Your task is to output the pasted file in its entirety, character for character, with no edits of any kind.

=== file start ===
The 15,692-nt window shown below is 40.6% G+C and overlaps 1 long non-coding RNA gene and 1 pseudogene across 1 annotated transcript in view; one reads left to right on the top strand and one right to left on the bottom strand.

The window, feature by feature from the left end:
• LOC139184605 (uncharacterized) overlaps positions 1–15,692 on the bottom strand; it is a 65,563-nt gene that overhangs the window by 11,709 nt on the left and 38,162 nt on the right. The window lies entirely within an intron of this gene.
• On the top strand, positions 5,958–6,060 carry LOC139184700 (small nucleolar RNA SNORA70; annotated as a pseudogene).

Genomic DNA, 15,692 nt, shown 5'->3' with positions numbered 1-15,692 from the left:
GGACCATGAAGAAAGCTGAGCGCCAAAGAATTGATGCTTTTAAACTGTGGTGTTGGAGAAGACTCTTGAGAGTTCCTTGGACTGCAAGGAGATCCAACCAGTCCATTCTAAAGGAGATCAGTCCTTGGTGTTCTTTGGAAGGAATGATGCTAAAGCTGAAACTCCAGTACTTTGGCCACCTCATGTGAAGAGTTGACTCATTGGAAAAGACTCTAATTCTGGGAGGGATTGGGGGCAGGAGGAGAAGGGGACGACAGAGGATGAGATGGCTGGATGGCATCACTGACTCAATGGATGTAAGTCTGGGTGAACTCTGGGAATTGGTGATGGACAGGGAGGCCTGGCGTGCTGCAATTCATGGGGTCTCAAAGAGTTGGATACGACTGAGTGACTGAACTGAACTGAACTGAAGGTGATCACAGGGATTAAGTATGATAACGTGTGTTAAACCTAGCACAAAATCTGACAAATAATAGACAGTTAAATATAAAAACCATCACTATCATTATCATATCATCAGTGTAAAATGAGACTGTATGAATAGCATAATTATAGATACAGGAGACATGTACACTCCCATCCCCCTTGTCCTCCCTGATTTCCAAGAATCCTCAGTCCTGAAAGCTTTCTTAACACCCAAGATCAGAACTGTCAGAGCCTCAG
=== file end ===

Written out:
The 15,692-nt window shown below is 40.6% G+C and overlaps 1 long non-coding RNA gene and 1 pseudogene across 1 annotated transcript in view; one reads left to right on the top strand and one right to left on the bottom strand.

The window, feature by feature from the left end:
• LOC139184605 (uncharacterized) overlaps positions 1–15,692 on the bottom strand; it is a 65,563-nt gene that overhangs the window by 11,709 nt on the left and 38,162 nt on the right. The window lies entirely within an intron of this gene.
• On the top strand, positions 5,958–6,060 carry LOC139184700 (small nucleolar RNA SNORA70; annotated as a pseudogene).

Genomic DNA, 15,692 nt, shown 5'->3' with positions numbered 1-15,692 from the left:
GGACCATGAAGAAAGCTGAGCGCCAAAGAATTGATGCTTTTAAACTGTGGTGTTGGAGAAGACTCTTGAGAGTTCCTTGGACTGCAAGGAGATCCAACCAGTCCATTCTAAAGGAGATCAGTCCTTGGTGTTCTTTGGAAGGAATGATGCTAAAGCTGAAACTCCAGTACTTTGGCCACCTCATGTGAAGAGTTGACTCATTGGAAAAGACTCTAATTCTGGGAGGGATTGGGGGCAGGAGGAGAAGGGGACGACAGAGGATGAGATGGCTGGATGGCATCACTGACTCAATGGATGTAAGTCTGGGTGAACTCTGGGAATTGGTGATGGACAGGGAGGCCTGGCGTGCTGCAATTCATGGGGTCTCAAAGAGTTGGATACGACTGAGTGACTGAACTGAACTGAACTGAAGGTGATCACAGGGATTAAGTATGATAACGTGTGTTAAACCTAGCACAAAATCTGACAAATAATAGACAGTTAAATATAAAAACCATCACTATCATTATCATATCATCAGTGTAAAATGAGACTGTATGAATAGCATAATTATAGATACAGGAGACATGTACACTCCCATCCCCCTTGTCCTCCCTGATTTCCAAGAATCCTCAGTCCTGAAAGCTTTCTTAACACCCAAGATCAGAACTGTCAGAGCCTCAG